A team of University clinicians and computer scientists can, for the first time, carry out facial movement research and transform the way patients needing facial surgery are diagnosed and monitored thanks to a new state-of-the-art 3D surface motion imaging system.
Working alongside a leading company in the field, 3dMD, a team of University academics have developed the first commercial system capable of recording moving human images in 3D.
"Research into facial movement has important applications in patients whose facial movement is affected by conditions such as a cleft lip, neurological conditions such as Parkinson's disease or someone who has experienced a stroke," according to Consultant Orthodontist, Dr Hashmat Popat, School of Optometry and Vision Sciences.
"Videos have generally been the preferred method for recording facial movements – unfortunately, they are only-two dimensional so when analysing how the face moves, important data is lost," he adds.
In 2005 the Team commissioned the first commercial 3D scanner capable of recording moving human images – like a video camera, but in 3D and have helped develop a new generation of high speed, high quality 3dMDdynamic system.
"Even today, videos are the most widely used method for recording facial movements, however a 2D video is unable to support true measurements of 3D shape and how this changes with facial expressions," according to Professor David Marshall, Computer Science & Informatics.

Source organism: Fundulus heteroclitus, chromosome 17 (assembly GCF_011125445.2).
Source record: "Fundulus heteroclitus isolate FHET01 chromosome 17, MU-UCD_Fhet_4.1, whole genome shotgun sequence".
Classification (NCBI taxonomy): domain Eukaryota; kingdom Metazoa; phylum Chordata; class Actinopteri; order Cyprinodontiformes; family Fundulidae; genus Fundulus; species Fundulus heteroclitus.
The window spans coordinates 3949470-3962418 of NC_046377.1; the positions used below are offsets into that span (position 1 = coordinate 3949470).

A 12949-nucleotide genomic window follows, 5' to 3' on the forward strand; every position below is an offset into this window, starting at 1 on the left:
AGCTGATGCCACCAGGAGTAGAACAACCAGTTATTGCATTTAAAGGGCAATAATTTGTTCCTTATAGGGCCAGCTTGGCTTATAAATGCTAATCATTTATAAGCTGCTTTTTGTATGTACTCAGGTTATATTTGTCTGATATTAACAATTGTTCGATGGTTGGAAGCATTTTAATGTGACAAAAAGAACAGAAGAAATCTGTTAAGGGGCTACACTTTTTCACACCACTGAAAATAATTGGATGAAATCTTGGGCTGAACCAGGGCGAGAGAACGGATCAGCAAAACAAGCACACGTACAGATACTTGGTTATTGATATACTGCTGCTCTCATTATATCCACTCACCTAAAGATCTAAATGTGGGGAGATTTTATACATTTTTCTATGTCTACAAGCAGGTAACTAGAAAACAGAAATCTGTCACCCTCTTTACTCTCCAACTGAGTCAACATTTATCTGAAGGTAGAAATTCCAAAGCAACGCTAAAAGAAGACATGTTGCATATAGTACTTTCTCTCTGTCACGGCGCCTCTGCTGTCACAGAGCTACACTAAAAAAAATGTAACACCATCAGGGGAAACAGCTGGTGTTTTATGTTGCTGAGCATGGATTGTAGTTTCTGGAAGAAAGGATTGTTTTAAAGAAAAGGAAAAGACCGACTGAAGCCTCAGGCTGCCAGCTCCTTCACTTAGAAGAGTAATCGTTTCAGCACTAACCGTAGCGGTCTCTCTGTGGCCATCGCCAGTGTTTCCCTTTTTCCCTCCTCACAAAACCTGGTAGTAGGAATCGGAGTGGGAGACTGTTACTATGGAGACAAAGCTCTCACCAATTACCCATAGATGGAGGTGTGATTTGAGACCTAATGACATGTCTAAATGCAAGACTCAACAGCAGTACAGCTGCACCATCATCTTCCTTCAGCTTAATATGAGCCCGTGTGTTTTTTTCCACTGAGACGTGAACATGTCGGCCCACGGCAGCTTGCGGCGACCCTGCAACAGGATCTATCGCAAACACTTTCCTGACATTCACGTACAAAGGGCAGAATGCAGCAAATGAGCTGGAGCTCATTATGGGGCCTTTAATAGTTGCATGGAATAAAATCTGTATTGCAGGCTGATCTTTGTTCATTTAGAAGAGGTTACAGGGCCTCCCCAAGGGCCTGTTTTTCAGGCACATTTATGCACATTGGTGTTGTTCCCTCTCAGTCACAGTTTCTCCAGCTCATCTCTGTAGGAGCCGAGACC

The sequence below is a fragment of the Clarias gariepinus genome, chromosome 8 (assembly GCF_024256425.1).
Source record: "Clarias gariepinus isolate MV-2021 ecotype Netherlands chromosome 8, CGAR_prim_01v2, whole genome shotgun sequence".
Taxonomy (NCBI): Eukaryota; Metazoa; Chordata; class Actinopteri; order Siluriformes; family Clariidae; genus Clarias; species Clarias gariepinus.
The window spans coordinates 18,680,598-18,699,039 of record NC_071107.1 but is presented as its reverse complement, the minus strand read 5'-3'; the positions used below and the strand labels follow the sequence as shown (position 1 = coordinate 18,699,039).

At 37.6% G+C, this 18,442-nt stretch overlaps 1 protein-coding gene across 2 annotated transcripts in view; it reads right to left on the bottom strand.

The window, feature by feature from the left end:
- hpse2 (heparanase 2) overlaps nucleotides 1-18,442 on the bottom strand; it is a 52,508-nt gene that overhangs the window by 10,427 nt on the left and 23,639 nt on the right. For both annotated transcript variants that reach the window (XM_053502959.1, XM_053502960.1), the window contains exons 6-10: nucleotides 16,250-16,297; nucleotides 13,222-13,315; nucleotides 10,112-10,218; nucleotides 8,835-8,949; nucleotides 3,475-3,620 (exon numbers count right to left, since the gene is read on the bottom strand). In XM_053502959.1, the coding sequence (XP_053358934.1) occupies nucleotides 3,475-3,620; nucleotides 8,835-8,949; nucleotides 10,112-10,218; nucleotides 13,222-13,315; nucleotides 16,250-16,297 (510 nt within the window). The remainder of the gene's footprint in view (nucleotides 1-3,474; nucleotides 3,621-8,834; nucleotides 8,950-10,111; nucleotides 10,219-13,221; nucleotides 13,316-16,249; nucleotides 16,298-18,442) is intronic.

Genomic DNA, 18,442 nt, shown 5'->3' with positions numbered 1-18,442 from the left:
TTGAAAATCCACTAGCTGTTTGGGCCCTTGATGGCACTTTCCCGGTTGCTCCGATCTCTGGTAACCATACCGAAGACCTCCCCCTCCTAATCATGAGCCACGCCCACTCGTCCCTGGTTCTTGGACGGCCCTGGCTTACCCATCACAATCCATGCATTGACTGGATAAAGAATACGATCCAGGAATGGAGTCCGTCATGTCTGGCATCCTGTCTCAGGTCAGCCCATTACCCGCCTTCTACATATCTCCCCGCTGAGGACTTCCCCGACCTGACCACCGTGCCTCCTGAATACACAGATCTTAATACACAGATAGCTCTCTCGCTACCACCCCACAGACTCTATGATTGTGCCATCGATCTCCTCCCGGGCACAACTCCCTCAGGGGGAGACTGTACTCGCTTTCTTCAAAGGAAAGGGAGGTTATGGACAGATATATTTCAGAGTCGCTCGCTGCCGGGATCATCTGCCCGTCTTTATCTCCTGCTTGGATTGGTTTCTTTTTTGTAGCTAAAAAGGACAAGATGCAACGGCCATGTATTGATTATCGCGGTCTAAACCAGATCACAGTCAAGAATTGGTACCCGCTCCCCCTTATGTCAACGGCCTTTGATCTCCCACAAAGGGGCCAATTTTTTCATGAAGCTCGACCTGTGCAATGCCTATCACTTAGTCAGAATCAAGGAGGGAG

"When 3dMD's technology first became available our team was determined to move from 2D to 3D video to measure with precision the dynamic aspects of facial soft tissue movement and expression.
"Research into more general 3D dynamic facial expression analysis and their application to biometric identification, expression recognition, like a smile and computer graphics and animation has also been productive, including joint work with Psychologists.
"Furthermore due to the unique position of having two such systems available we have been pioneering work in Conversational Expressions where we have recorded and are analysing the 3D facial dynamics of two people engaged in a conversation," he adds.
Working closely with 3dMD Professor Stephen Richmond and Dr Hashmat Popat from the School of Dentistry and Professor David Marshall and Professor Paul Rosin from the School of Computer Science & Informatics have pioneered the use of 3D video analysis.
"As 3dMD developed its ground breaking technology to the next level, there has been no question that we have to work closely with the team who has had the most published research experience to date in the field of dynamic 3D applications," according to 3dMD's CEO, Chris Lane.
"The team at Cardiff University has pushed 3dMD to make many breakthroughs such as our 60fps 3D capture frame rate and more recently enhanced non-intrusive lighting and texture capability opening up the possibility of a very dense optical tracking capability to understand and quantify the subtleties of soft tissue deformation during facial movement in babies, children and adult subjects."
"Our team is excited to use this latest technology to push the envelope in patient care," adds Professor Stephen Richmond.
"Not only will we be able to objectively assess a patient's functional outcome and how others in the community react to the outcome, our team will be able to start advancing computerized simulation models to replicate facial expression and functional behaviour for those patients undergoing treatment."
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